Militancy Movement

The American civil rights movement dates back in the 19th century. However, it gained momentum in the 60’s and was dubbed the militancy movement. This was due to the vigor it received from the masses amid opposition from the government and a majority of the citizens. The core mandate for this movement was to champion for equality of the African Americans in the United States. In their agenda they championed for education for all without discrimination, social segregation, and voting rights.

Although the civil rights movement started way back in the 19th, there was little progress in the reform process. At schools, black students were still experiencing prejudice from the teachers, fellow students and tribes such as the Ku Klux Klan. In 1954 U.S. Supreme Court decision Brown v. Board of Education of Topeka, Kansas ushered in a new era in the struggle for civil rights. This verdict was meant to stop segregation in public school. The decision was faced by vehement opposition from the whites and the Ku Klux Klan. Thus, the blacks were forced to protect themselves as they were easy targets for the opposing side.

The problem of segregation along race were rive in the air. The African Americans were not allowed to sit in buses. This led them to boycott buses for more than one year. In this period, a civil rights movement known as Southern Christian Leadership Conference (SCLC) was formed and led by Martin Luther King. This group gained more power and influence when the Black elites from around the country south organized non violent protest in the streets from their set-ins (meetings held in secret). This saw the Supreme Court judge Boynton V. in Virginia 1960, outlaw social segregation in the country. This decision followed a series of brutality and murder.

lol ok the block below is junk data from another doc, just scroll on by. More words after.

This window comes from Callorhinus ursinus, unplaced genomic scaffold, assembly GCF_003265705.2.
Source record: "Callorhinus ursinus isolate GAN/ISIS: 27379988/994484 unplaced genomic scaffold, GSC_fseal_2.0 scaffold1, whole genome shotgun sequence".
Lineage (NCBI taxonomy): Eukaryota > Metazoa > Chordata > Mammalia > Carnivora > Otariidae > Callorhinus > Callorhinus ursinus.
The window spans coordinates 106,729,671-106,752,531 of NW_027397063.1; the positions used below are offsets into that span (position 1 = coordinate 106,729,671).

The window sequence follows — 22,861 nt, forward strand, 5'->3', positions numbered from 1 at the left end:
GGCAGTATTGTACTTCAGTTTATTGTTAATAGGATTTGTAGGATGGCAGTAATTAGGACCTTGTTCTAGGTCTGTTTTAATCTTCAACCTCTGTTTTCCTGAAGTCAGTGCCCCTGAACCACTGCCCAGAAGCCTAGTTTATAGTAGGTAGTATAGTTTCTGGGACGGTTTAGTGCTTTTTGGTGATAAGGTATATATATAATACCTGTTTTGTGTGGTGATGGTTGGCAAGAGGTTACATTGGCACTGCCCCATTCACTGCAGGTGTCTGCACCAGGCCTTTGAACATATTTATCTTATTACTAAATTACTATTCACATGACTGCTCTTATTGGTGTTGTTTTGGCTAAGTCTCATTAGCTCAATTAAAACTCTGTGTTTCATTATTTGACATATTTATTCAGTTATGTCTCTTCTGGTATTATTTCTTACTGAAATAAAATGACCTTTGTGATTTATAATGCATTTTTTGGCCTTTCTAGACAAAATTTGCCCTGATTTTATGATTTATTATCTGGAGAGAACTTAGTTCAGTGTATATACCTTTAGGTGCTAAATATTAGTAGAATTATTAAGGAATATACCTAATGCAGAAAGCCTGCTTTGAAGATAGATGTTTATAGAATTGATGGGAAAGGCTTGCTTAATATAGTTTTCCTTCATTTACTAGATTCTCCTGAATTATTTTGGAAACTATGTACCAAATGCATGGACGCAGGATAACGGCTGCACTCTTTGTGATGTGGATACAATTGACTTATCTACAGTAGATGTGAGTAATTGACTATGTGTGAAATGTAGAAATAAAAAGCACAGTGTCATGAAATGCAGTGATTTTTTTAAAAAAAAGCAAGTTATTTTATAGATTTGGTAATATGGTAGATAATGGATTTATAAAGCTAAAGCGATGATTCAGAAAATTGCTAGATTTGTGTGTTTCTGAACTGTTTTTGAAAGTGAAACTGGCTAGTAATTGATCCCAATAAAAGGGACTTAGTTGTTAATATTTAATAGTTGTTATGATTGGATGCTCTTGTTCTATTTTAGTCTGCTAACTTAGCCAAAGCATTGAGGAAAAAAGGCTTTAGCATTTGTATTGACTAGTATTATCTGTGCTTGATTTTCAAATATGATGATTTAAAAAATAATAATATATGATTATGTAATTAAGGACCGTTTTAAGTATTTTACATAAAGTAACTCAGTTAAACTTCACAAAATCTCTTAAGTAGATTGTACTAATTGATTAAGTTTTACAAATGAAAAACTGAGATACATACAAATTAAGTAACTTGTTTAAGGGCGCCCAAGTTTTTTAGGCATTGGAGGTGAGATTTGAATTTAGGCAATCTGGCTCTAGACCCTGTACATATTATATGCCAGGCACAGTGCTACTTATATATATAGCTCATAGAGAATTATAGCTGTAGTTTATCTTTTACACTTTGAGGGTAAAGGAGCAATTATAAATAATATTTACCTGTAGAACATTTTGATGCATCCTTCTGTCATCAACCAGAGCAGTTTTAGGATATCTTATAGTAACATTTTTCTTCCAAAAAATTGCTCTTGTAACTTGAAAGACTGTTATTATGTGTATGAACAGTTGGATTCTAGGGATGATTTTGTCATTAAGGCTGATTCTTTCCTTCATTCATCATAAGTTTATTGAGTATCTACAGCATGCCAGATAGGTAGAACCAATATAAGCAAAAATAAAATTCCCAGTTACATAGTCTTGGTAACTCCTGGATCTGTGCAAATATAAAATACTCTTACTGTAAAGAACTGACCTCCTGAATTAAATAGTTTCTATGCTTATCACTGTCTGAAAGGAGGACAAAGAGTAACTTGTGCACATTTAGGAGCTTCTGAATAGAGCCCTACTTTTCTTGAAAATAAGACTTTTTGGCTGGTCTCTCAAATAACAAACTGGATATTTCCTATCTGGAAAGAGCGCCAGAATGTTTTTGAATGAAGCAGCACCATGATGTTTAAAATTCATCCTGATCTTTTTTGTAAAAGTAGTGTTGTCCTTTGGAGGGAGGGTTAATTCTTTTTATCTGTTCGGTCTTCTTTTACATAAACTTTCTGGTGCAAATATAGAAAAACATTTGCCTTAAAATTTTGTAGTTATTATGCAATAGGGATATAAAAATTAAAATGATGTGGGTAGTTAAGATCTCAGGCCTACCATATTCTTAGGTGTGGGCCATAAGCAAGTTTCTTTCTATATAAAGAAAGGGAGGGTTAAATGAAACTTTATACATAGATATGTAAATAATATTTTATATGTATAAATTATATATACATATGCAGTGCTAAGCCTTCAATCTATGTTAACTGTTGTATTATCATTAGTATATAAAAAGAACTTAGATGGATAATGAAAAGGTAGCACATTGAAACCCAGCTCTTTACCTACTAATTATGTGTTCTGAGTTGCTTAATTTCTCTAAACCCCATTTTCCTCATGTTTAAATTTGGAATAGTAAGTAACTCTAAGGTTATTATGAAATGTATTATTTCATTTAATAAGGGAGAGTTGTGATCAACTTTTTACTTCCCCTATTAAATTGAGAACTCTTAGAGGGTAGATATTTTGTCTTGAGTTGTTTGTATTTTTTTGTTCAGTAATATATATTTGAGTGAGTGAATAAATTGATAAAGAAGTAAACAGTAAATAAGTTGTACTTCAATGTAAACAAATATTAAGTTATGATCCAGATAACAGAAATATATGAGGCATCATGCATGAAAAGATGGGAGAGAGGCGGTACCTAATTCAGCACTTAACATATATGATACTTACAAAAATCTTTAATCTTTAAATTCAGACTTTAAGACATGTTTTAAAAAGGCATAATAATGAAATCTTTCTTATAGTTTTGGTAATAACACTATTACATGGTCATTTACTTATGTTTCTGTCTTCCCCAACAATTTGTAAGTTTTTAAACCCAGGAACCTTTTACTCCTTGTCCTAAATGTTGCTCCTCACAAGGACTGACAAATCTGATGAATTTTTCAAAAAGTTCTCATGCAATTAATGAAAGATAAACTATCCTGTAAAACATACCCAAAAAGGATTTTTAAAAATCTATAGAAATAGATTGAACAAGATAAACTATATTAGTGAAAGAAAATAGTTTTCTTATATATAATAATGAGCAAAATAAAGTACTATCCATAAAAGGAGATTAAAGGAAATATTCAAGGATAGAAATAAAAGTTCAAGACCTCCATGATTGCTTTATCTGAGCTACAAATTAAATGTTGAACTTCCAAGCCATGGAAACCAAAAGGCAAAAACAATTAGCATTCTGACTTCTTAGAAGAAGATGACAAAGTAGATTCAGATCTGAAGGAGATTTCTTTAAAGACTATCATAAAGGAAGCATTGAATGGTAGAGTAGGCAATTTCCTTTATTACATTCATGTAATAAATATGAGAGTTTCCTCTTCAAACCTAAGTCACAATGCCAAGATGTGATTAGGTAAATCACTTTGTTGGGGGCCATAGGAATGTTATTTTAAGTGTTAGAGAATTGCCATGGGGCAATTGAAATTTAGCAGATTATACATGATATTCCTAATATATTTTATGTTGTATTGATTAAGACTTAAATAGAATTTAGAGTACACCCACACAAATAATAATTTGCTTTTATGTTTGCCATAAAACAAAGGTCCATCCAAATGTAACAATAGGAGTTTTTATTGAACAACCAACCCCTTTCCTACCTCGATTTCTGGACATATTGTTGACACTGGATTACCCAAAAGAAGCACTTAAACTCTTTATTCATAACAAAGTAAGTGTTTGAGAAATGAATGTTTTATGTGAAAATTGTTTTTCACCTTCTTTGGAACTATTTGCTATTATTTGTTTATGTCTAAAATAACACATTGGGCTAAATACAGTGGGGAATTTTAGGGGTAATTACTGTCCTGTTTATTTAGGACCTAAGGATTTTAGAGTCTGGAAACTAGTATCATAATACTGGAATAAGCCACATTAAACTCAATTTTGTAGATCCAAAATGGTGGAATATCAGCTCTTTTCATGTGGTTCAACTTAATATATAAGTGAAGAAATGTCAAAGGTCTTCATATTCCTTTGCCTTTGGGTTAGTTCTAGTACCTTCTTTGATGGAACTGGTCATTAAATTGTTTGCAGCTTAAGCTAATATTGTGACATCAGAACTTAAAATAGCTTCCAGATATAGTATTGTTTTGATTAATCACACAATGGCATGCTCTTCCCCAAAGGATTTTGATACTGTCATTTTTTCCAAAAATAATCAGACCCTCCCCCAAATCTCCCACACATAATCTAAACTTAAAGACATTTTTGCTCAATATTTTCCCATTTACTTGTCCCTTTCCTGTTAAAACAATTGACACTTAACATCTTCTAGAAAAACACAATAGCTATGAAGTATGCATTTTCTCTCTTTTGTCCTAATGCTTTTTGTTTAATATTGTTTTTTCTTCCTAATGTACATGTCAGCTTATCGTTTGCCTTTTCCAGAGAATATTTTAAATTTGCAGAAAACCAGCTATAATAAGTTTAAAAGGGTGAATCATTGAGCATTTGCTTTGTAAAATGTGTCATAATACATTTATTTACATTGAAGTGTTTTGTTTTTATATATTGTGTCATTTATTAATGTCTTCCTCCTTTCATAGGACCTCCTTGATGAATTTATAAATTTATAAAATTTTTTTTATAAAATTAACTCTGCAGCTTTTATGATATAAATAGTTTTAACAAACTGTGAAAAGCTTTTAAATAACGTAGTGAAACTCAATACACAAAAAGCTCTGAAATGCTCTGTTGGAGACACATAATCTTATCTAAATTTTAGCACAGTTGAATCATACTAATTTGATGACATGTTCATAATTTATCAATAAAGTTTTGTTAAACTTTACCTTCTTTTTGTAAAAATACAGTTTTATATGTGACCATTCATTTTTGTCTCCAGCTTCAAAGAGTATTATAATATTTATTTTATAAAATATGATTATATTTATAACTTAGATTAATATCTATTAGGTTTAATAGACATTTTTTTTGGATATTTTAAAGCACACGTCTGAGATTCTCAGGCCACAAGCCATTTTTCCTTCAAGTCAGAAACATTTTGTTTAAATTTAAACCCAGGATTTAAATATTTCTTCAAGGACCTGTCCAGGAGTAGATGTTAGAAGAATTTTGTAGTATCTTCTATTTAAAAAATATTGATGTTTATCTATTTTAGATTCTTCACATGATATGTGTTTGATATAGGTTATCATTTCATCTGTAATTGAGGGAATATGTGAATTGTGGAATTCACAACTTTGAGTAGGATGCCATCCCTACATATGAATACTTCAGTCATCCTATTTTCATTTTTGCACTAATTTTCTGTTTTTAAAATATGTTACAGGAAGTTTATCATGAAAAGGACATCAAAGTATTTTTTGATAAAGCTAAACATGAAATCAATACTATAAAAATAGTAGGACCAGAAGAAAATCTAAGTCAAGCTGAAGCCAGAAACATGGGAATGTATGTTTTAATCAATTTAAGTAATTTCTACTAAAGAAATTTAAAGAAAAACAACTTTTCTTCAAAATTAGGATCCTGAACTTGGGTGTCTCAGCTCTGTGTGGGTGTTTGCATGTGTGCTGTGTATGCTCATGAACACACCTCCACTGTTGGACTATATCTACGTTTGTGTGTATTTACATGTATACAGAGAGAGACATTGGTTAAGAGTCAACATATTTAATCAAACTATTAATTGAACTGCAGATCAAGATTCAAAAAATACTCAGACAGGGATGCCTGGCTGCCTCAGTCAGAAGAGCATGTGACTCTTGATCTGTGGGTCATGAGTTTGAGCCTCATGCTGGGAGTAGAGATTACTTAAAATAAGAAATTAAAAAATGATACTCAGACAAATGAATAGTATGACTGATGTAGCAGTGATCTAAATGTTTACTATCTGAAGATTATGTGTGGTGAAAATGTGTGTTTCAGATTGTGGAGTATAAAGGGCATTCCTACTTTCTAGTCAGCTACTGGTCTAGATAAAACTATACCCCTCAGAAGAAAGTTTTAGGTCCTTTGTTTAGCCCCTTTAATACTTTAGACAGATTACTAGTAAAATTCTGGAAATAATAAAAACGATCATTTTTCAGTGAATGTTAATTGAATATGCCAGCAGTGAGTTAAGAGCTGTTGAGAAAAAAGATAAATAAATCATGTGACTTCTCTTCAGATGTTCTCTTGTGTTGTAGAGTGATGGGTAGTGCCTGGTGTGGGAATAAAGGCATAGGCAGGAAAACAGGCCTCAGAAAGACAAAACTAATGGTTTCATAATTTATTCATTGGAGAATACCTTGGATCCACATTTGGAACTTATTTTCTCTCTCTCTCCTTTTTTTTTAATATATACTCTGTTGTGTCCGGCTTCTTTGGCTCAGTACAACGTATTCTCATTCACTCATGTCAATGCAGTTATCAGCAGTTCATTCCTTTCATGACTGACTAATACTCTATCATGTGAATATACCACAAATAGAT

Although the black Americans had gained tremendously in the education and segregation front, there were still ineligible to vote in the national elections. After the Second World War, they pushed for voting rights especially in the 60’s. But they were faced by harsh Whites intolerance and a series of murder and humiliation. Indeed a number of people lost their lives while still fighting for the voting rights. After two failed attempts to legislate voting for the African Americans, King led an 87-km march from Selma to Montgomery. Three activists lost their lives during the Selma demonstrations, but in August 1965, President Johnson signed the Voting Rights Act.

The militancy movement saw the black people in the United States gain in many ways. It is due to this movement that they African Americans gained access to education. Social segregation was outlawed and the blacks were given voting rights. All this was the product of the active militancy movement.